Signs of a Cybersecurity—or Other Fraud—Concern

house key mousetrap
Lisa Hochgraf Photo
Senior Editor

2 minutes

Teach your staff how to help members avoid some key traps this summer.

Fraudsters design their scams to get people’s attention—and later their money. Here are three things that First Line of Defense is teaching credit union staff people this summer so they can better prepare members to avoid losses.

1. Watch Out for Quick Cash Offers for Selling Your Home

If a member is talking about signs promoting a quick home sale, encourage them to speak to someone from the credit union who knows about home sales. Many such ads are not scams, but companies posting such signs may be using deceptive tactics to take advantage of vulnerable homeowners by undervaluing their home. 

2. Be Careful When Email Subject Lines Say You Have an Outstanding Payment

“Your package could not be delivered due to an outstanding payment of $2.34.” If you get an email with a subject line like this, discourage members from clicking through to see the links inside the email; they are likely fraudulent! Clicking those links might lead to malware being loaded onto their computer or phone. Malware could also be presented to look like a trustworthy email attachment (such as an offer or bank statement). But opening a malware attachment could cause real problems, including paralyzing entire computer systems.

3. Beware of Fake Job Offers

One way scammers prey on unsuspecting job seekers is to take outdated ads from real employers, change them and post them on job sites like Indeed or LinkedIn. A fraudster’s goal with this kind of scam is to trick the potential victim into sharing personal information. Some fraudulent job postings ask for information like Social Security or account numbers with the stated purpose of being able to deposit the member’s “salary” from the job. You can help members know if the employer they’re working with online is perpetrating fraud. Encourage them to take these kinds of steps:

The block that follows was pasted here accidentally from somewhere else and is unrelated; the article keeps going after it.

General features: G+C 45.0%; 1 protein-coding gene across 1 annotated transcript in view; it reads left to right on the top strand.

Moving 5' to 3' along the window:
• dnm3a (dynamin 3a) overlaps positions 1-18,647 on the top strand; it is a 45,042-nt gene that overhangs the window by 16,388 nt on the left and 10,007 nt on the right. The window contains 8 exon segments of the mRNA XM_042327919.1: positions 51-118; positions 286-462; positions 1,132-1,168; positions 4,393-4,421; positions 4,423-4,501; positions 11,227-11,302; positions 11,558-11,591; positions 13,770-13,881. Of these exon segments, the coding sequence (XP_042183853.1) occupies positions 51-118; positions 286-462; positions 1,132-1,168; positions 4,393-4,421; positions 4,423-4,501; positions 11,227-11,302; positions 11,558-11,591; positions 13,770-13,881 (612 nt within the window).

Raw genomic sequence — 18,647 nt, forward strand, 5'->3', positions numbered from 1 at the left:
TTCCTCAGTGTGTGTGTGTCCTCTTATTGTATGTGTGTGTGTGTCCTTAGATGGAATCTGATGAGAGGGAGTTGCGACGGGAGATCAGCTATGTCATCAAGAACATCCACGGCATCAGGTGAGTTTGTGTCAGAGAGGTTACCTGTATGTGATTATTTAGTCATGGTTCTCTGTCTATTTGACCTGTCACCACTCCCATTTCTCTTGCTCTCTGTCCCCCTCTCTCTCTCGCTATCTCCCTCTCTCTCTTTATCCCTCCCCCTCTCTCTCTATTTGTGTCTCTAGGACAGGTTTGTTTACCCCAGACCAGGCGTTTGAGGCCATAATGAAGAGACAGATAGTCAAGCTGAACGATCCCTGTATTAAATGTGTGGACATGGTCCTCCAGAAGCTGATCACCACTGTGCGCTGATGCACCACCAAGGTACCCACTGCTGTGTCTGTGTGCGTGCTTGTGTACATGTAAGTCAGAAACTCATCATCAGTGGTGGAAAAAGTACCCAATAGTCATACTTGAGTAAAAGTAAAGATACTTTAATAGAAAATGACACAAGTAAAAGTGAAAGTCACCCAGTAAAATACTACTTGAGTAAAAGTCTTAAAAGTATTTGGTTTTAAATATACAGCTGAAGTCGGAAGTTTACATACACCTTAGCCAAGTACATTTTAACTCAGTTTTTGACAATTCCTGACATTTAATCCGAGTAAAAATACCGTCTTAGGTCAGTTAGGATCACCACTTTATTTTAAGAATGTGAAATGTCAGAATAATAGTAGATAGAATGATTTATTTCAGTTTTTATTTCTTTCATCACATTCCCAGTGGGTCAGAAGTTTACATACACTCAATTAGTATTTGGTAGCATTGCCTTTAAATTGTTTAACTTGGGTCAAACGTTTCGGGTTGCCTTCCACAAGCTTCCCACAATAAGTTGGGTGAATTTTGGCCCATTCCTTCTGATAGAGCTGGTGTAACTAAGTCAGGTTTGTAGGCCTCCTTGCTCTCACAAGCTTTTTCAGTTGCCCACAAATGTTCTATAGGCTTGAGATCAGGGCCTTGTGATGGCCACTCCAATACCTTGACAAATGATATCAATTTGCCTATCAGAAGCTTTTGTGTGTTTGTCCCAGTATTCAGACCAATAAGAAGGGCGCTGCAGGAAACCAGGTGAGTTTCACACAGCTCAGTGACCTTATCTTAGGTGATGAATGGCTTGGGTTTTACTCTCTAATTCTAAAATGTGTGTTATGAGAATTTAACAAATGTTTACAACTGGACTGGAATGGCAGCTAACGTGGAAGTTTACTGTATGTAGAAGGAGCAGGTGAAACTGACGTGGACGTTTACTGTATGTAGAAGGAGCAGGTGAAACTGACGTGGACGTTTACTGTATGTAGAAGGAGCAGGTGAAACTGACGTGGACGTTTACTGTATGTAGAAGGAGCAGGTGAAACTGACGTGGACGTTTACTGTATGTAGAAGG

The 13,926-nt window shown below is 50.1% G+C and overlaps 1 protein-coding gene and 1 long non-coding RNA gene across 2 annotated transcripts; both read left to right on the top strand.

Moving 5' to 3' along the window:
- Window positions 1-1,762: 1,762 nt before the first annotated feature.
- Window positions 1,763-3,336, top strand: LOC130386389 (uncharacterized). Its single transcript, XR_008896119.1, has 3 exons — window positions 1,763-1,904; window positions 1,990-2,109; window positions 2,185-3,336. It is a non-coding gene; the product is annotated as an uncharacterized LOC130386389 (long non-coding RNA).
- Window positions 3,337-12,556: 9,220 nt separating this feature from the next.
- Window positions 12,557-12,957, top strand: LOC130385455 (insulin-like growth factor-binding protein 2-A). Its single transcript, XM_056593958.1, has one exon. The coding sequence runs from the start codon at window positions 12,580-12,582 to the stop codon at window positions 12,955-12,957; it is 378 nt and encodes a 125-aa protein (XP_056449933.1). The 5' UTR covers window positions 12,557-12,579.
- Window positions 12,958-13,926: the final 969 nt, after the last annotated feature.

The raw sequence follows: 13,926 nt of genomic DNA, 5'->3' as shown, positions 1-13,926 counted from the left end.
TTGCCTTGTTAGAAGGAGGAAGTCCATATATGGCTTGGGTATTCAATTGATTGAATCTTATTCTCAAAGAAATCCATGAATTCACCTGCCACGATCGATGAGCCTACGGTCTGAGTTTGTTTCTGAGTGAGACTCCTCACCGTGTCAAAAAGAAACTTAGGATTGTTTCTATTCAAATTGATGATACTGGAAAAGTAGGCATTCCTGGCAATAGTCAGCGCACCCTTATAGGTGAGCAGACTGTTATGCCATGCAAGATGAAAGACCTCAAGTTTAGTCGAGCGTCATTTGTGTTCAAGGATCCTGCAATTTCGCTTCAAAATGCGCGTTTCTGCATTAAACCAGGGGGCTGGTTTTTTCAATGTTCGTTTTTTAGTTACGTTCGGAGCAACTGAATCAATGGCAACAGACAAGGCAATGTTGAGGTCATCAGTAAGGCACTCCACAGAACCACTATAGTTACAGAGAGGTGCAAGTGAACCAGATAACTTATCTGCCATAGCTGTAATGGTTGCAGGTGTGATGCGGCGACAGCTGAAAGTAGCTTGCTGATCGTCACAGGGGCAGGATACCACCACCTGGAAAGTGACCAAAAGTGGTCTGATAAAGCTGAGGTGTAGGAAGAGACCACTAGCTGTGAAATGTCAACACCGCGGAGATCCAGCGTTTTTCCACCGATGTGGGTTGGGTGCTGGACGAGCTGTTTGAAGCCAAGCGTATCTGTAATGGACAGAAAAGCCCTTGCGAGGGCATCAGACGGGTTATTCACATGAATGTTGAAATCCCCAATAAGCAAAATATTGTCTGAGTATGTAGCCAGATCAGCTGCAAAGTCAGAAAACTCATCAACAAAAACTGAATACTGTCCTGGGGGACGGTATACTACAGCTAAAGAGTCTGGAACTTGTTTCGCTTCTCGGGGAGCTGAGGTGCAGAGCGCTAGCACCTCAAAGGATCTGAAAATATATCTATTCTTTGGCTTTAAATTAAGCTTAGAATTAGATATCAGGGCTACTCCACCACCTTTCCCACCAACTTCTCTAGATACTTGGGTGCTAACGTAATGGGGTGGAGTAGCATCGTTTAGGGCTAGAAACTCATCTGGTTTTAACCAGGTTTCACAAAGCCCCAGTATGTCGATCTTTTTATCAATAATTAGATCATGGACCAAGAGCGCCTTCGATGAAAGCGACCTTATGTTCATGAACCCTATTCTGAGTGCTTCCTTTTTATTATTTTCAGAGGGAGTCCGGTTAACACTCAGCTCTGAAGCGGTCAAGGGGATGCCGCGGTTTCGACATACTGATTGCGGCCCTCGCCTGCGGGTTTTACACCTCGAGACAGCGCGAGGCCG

• Verify job openings are real before applying. Visit the company’s official website and look in the “career opportunities” or “jobs” section.
  • Google the opportunity. Tell members to use a search string with the company name and such words as “scam,” “review” or “complaint.” The results may be telling.

Lisa Hochgraf is CUES’ senior editor. 

Fraud Prevention Training Through CUES

Subscribe now to First Line of Defense, CUES' affordable fraud-prevention training program, and receive 10-12 online training scenarios every quarter. You can pay for your subscription by stopping just one instance of fraud!

Book a demo!
Compass Subscription